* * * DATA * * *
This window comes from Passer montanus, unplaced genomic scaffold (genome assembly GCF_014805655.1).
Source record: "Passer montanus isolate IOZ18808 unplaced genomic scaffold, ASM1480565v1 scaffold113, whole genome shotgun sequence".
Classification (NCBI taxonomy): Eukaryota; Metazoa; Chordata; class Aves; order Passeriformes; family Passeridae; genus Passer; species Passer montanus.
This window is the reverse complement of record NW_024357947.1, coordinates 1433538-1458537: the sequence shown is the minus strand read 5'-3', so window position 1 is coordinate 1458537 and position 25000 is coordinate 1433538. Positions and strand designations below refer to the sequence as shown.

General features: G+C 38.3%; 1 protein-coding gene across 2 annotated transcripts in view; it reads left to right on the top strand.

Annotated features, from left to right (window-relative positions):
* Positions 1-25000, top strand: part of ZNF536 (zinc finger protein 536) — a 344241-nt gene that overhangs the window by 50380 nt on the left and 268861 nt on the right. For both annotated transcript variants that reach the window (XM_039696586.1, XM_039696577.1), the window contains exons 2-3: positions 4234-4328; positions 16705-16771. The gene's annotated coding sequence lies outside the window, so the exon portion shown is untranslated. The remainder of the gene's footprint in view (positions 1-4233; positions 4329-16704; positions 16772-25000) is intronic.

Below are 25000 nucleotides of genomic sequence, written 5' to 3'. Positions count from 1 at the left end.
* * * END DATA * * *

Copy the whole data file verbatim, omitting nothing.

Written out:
This window comes from Passer montanus, unplaced genomic scaffold (genome assembly GCF_014805655.1).
Source record: "Passer montanus isolate IOZ18808 unplaced genomic scaffold, ASM1480565v1 scaffold113, whole genome shotgun sequence".
Classification (NCBI taxonomy): Eukaryota; Metazoa; Chordata; class Aves; order Passeriformes; family Passeridae; genus Passer; species Passer montanus.
This window is the reverse complement of record NW_024357947.1, coordinates 1433538-1458537: the sequence shown is the minus strand read 5'-3', so window position 1 is coordinate 1458537 and position 25000 is coordinate 1433538. Positions and strand designations below refer to the sequence as shown.

General features: G+C 38.3%; 1 protein-coding gene across 2 annotated transcripts in view; it reads left to right on the top strand.

Annotated features, from left to right (window-relative positions):
* Positions 1-25000, top strand: part of ZNF536 (zinc finger protein 536) — a 344241-nt gene that overhangs the window by 50380 nt on the left and 268861 nt on the right. For both annotated transcript variants that reach the window (XM_039696586.1, XM_039696577.1), the window contains exons 2-3: positions 4234-4328; positions 16705-16771. The gene's annotated coding sequence lies outside the window, so the exon portion shown is untranslated. The remainder of the gene's footprint in view (positions 1-4233; positions 4329-16704; positions 16772-25000) is intronic.

Below are 25000 nucleotides of genomic sequence, written 5' to 3'. Positions count from 1 at the left end.